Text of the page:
Decoding Labels: Oroweat 100% Whole Wheat Bread

Bread is a contentious subject in the health food community these days. Low-carbers argue that all bread is evil because it’s high in carbohydrates. Paleo dieters argue that bread is evil because it’s made with neolithic grains that your body isn’t adapted to digesting. Fans of Wheat Belly argue that modern wheat is evil because it’s been so hybridized it’s no longer actually healthy for us. Others aren’t against bread, per se, but are against bread containing gluten.

But if you’re a health-conscious bread eater, chances are you stick to whole grain breads. You buy a loaf of sandwich bread that claims to be “Whole Wheat” or “Whole Grain.” You may have even bought Oroweat’s 100% Whole Wheat Bread.

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STANDARD FTC DISCLOSURE: In order for me to support my blogging activities, I may receive monetary compensation or other types of remuneration for my endorsement, recommendation, testimonial and/or link to any products or services from this blog. Please note that I only ever endorse products that are in alignment with Food Renegade's ideals and that I believe would be of value to my readers. You may read my full disclosure statements here.

Decoding Labels: V8 Splash, Strawberry Kiwi

You can’t go wrong with vegetable juice, right? Everyone knows that stuff is healthy, healthy, healthy. While fruit juice is controversial among the health-conscious crowd, I never hear anyone diss vegetable juice. You’ve all heard that fruit juice concentrates the sugars in the fruit to an unhealthy degree. A tall glass of apple juice, for example, can be made from the juice of 15 apples! Since no one ever sits down to eat 15 apples at once, you can imagine how a 16oz. glass of apple juice can give you quite the sugar kick. Who cares if it’s natural sugar? It’s still a heck of a lot of sugar without very much of the other goodies that make eating whole fruits worthwhile — like pectin and fiber.

But vegetable juice? No one complains about that. It’s vegetables! A few, like carrots, may be a little sweet. But really? Who’s gonna say juicing a carrot is unhealthy? Even the low-carb people won’t knock you for downing a glass of V8.

So, what happens when a company known for it’s unadulterated, 100% vegetable juice drink decides to branch out? When they decide to start making new flavors and cashing in on our penchant for sweet drinks? That’s when you get products like V8 Splash: Strawberry Kiwi.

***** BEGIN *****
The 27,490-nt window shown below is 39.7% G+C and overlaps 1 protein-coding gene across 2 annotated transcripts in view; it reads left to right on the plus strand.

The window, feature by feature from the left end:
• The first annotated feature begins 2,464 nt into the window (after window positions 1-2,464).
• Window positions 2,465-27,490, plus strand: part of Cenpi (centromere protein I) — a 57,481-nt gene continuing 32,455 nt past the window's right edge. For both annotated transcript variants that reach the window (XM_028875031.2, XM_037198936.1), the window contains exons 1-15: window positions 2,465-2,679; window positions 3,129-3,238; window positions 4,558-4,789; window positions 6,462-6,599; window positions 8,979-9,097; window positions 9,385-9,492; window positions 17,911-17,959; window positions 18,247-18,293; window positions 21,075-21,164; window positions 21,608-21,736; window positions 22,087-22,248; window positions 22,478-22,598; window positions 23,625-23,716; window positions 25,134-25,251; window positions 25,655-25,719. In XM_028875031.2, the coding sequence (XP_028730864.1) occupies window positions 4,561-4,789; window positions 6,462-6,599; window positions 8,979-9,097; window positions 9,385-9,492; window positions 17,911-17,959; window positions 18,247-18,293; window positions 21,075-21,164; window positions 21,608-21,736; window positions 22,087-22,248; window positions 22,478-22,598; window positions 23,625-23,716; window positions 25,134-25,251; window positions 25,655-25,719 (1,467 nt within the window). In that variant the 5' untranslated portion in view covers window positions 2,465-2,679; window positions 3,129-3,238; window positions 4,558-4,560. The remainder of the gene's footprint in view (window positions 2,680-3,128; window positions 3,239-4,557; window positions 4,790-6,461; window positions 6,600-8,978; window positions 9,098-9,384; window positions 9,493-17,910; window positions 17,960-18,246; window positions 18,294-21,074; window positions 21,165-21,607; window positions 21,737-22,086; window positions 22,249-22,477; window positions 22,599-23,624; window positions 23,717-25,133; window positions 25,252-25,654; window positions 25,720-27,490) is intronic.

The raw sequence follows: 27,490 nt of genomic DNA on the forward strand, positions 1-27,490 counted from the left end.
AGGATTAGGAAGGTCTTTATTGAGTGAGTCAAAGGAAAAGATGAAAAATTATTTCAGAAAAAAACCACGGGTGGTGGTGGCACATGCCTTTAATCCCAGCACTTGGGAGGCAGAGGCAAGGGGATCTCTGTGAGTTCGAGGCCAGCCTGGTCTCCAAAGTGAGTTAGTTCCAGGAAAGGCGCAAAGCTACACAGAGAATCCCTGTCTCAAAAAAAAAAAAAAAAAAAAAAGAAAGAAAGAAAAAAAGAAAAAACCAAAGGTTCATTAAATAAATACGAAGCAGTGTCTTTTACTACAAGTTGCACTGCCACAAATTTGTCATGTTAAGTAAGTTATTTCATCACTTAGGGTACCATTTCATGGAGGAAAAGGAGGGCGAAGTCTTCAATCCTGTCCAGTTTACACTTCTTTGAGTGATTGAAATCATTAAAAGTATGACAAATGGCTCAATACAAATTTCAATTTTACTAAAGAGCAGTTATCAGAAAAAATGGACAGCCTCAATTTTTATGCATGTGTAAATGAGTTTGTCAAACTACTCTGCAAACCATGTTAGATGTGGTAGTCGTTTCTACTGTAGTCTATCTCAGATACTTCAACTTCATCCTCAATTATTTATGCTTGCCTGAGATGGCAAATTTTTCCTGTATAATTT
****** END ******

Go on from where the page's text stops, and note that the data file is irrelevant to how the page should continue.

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STANDARD FTC DISCLOSURE: In order for me to support my blogging activities, I may receive monetary compensation or other types of remuneration for my endorsement, recommendation, testimonial and/or link to any products or services from this blog. Please note that I only ever endorse products that are in alignment with Food Renegade's ideals and that I believe would be of value to my readers. You may read my full disclosure statements here.

Decoding Labels: Annie’s Organic Cheddar Bunnies

Convenience foods are just that — convenient. As a mother, I fully understand the urge to have convenience foods ready so that I can grab them as the kids and I head out the door to run errands or meetup with others for a play date. If we didn’t leave the house with at least some snack food, I’d be even more tempted to eat out than I already am. After all, nobody likes being hungry. Being crammed into a car with a group of hungry kids? Now that’s a recipe for soaring tempers, picky squabbling, and other unpleasantries.

I have to confess, crackers like these Annie’s Homegrown Organic Cheddar Bunnies are tempting. They’re the perfect size for a toddler’s grasp. They pack easily in ziplock baggies and tuck nicely away into a purse or handbag. And they’re certified organic! They even profess to be GMO-free and have 0g of trans fats. Even the cheese used is organic and growth-hormone free.

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STANDARD FTC DISCLOSURE: In order for me to support my blogging activities, I may receive monetary compensation or other types of remuneration for my endorsement, recommendation, testimonial and/or link to any products or services from this blog. Please note that I only ever endorse products that are in alignment with Food Renegade's ideals and that I believe would be of value to my readers. You may read my full disclosure statements here.

Decoding Labels: Newman’s Own Organics Fig Newmans

I like my cookies soft. Soft and chewy. This usually means I dip crispy cookies in raw milk to soften them, but sometimes I indulge in a chewy cookie. Because of this predilection, old-fashioned Fig Newtons used to be my favorite cookie. Those little gems are soooo soft. Of course, those wonderful soft cookies had to be abandoned when I began prioritizing traditional, real food in my diet.

Then, a couple months ago at the grocery store something totally unexpected caught my eye. Organic fig newtons? Could it be? I saw a package of Newman’s Own Organics Fig Newmans staring back at me.

I did what I always do when faced with the prospect of something yummy and convenient. I picked up the bag, turned it over, and read the ingredients label. This is what I found.

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STANDARD FTC DISCLOSURE: In order for me to support my blogging activities, I may receive monetary compensation or other types of remuneration for my endorsement, recommendation, testimonial and/or link to any products or services from this blog. Please note that I only ever endorse products that are in alignment with Food Renegade's ideals and that I believe would be of value to my readers. You may read my full disclosure statements here.